Frequently Asked Questions (FAQS)
Here are some questions that are frequently asked about the Monarch Dunes Butterfly Habitat:
When are the monarch butterflies in Nipomo?
The monarchs begin showing up at Trilogy at Monarch Dunes in September. They increase in number over the weeks until sometime near the first of November when the nights turn colder and they begin clustering in the nineteen acre habitat. Our goal is to have them remain in the habitat until mid-February, when they will mate, and the females will then fly away in search of milkweed plants. The males often remain in the habitat until their eventual death sometime later in the spring.
Where is the milkweed?
We have intentionally not planted any milkweed plants in the nineteen acre habitat. As a natural part of the monarch migration, the female monarchs leave the overwintering area in search of emerging spring milkweed plants. Many residents of Trilogy at Monarch Dunes have planted milkweed in their yards to attract the females and provide food for the larvae, but we have planted no milkweed in the habitat area.
What is the best milkweed to plant for where I live?
That’s a good question. There are many different species of milkweed and all may be used by monarchs as a larval food. It is probably best to purchase plants or seeds from a supplier in your local area. For a comprehensive list, visit the milkweed seed and plant supplier listing on the Monarch Watch website.
How can I attract butterflies to my garden?
Again, it really depends on where you live. A good butterfly garden always contains nectar sources for the insects. Many butterflies and native flowering plants have co-evolved over time and depend on each other for survival and reproduction. The Lady Bird Johnson Wildflower Center lists native plants by state. You might also provide water, a place for the butterflies to rest in filtered sunlight and host plants for the caterpillars to eat. Avoid all insecticides.
What are those strange looking plants in the main cluster arena?
Giant coreopsis (Coreopsis gigantean) is a woody perennial plant, native to the California coast. The stem is a tall trunk, 4 to 8 feet high, with bright green leaves and yellow daisy-like flowers on top of the trunk. The rest of the trunk is bare. From late fall through late spring, many of these plants bloom to provide a nectar source for the monarchs. But even the plants that are not in bloom collect water from the morning dew or from the irrigation system, thus providing a wonderful safe hydrating platform for the monarchs.
Why have some of the eucalyptus trees been topped?
In some locations within our main cluster arena, we do not have enough tree limbs growing at the level we find the butterflies routinely use for cluster formations. In our grove, the monarchs often cluster between 25 and 35 feet, although we do record lower and higher cluster locations. So, in the summer of 2012, we selectively topped trees we think are located in appropriate filtered sunlight areas to encourage new lower limb growth. The following season (2012-2013), the monarchs were already using the new growth for sunning activities.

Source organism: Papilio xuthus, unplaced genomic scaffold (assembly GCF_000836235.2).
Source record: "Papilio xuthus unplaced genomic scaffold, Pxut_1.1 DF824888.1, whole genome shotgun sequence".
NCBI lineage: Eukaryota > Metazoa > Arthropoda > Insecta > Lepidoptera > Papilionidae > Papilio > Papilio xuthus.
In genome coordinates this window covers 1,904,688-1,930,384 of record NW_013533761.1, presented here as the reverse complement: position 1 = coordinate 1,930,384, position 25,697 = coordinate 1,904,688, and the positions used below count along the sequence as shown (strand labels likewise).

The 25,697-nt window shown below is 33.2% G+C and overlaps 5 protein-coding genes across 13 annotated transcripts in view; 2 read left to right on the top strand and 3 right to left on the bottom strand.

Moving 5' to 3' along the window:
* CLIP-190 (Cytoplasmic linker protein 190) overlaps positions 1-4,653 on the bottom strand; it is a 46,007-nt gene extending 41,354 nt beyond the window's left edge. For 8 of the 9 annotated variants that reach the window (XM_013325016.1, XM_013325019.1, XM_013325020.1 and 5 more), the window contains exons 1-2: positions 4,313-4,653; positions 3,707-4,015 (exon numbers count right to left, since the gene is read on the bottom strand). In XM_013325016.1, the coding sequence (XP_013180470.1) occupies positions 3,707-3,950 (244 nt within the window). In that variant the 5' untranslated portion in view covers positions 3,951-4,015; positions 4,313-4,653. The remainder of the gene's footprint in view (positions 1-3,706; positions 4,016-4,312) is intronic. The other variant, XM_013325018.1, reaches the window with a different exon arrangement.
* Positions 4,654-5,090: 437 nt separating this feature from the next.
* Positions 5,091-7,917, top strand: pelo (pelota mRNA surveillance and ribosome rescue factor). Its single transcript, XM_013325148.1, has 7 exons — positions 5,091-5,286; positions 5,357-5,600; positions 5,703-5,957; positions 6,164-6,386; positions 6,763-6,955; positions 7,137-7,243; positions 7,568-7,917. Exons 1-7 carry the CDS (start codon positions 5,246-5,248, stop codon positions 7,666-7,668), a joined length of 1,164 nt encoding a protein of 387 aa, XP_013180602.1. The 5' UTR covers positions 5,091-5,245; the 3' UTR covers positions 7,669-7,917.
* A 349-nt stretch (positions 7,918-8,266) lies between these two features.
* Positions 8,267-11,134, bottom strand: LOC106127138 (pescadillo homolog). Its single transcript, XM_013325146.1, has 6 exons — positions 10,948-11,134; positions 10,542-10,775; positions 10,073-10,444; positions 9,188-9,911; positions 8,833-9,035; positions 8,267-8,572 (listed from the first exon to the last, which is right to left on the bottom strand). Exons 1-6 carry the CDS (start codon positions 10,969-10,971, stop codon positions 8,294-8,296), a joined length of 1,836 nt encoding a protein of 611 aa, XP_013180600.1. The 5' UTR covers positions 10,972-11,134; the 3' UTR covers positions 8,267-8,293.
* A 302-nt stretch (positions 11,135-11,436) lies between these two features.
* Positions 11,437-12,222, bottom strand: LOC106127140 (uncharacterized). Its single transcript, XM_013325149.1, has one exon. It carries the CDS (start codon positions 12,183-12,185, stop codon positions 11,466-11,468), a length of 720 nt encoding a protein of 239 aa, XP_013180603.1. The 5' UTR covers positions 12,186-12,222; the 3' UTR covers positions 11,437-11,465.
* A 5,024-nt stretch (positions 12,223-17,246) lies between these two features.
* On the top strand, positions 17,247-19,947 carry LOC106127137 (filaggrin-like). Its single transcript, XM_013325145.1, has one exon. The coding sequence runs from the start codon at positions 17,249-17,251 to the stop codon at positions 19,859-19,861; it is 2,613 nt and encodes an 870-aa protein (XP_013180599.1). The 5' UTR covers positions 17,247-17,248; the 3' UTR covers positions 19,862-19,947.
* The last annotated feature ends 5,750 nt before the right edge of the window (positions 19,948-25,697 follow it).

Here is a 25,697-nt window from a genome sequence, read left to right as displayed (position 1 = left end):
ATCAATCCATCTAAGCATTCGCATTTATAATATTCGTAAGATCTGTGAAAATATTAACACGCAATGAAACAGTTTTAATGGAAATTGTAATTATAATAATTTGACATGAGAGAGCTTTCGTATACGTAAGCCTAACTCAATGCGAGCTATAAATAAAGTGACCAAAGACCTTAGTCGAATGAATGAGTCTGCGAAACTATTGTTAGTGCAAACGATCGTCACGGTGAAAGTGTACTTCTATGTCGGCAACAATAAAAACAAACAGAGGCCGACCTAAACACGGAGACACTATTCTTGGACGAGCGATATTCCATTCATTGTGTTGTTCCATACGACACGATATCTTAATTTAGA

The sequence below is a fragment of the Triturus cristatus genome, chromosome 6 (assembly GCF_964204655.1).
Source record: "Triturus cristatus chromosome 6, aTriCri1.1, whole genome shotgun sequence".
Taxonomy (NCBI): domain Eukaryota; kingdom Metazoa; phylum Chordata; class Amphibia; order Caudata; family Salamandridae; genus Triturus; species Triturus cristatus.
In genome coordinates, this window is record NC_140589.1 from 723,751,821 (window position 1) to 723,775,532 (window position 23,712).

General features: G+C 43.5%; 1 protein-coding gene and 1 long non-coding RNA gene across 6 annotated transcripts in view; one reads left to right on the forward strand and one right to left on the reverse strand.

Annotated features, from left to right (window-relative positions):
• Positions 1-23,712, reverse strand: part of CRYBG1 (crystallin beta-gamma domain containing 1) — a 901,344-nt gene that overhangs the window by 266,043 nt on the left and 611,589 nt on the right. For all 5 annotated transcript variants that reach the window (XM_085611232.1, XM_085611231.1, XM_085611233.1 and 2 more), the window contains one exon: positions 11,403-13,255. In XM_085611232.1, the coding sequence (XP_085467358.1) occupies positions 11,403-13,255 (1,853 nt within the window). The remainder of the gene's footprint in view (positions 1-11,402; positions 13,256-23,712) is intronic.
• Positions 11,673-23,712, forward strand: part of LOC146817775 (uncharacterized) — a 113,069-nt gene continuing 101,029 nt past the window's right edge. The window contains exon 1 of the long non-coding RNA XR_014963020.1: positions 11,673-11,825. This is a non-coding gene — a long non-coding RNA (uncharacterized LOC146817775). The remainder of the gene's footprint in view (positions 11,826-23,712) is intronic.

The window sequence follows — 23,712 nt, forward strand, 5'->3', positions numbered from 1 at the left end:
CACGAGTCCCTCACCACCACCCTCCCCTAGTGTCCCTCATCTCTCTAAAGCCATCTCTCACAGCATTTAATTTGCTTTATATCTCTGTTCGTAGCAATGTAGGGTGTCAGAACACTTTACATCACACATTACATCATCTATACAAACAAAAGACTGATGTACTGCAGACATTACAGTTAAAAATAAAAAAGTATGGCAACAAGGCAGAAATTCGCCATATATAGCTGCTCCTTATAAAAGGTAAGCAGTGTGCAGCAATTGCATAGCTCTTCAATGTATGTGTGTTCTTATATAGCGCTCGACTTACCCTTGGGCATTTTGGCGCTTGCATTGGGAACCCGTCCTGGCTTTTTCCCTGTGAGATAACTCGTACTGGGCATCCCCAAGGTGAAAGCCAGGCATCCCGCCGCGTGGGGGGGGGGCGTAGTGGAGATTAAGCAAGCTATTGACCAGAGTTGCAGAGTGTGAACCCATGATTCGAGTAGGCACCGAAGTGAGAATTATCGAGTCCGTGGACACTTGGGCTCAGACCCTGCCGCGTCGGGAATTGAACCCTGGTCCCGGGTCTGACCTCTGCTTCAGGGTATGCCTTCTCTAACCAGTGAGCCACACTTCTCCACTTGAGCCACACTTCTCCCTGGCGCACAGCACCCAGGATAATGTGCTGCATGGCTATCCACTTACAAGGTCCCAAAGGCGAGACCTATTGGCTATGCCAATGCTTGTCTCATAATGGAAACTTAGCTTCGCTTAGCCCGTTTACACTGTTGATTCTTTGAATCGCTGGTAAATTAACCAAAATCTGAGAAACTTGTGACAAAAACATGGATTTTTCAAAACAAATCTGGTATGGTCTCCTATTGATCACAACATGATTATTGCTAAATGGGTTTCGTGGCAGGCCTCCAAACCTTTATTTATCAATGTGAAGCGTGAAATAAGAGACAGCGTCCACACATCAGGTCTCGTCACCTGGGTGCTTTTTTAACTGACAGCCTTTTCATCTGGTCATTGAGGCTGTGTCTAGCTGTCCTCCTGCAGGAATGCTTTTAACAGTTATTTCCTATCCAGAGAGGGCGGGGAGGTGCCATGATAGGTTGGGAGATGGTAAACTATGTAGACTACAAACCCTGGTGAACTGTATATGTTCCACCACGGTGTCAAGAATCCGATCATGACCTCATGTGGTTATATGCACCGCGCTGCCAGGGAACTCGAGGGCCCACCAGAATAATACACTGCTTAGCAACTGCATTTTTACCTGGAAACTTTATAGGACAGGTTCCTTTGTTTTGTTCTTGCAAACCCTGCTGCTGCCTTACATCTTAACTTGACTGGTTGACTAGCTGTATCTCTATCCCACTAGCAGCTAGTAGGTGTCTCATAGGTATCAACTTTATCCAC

What is that funny looking structure around the double trunked tree near the main viewing area?
That tree (CT-1) used to support clusters of monarchs but again is lacking any lower growing branches. In 2013 we built what we call an artificial limb structure which we fill with cut eucalyptus branches for the monarchs to use for their cluster formation, in the hopes of providing lower branches in appropriate light situations for the monarchs.
What is the best time of day to view the monarchs?
That depends on what you want to see. On a bright sunny morning, 11:00 AM is a good time to watch as the monarchs warm in the sun and release from their nightly clusters. Any sunny afternoon, you can find flying monarchs along the path, sunning in the trees on the southern and western edges of the habitat or resting on the ground near the asphalt path. On cold or cloudy days, look in the trees straight ahead to the left of the path’s end and you’ll see the monarchs still hanging in their clusters.
Do the monarchs always cluster in the same trees?
That’s another good question. While the monarchs do tend to use the same trees over and over each season (and remember these are not the same individuals who were here the year before), they do indeed move around the grove, depending, we think, on the weather/changing ambient light in the habitat. Early in the season, we often have the majority of the monarchs clustering in an area not visible from the paved path (the secondary cluster area). Every Saturday morning at 11:00 AM in November and December, a MBHVC member is available to lead you into the grove to view the monarchs and to answer your questions. Bring your cameras!
Are those little orange butterflies actually baby monarchs?
We get this question quite a bit. In September and October, we do have many smaller orange and black butterflies in the habitat. But if you’ve read the signs, you know that baby monarchs are caterpillars. The monarch adults emerge from their chrysalides and expand to their full form in less than half an hour. We think the small orange and black butterflies are painted ladies, or possibly their petite cousins, west coast ladies.
How can I join the MBHVC?
Only residents of Trilogy at Monarch Dunes are permitted to join the Monarch Butterfly Habitat Volunteer Committee (MBHVC). Each September we recruit new volunteers to help with the habitat, take data measurements, conduct habitat talks and make decisions about the habitat management.
Last updated 24 May 2013.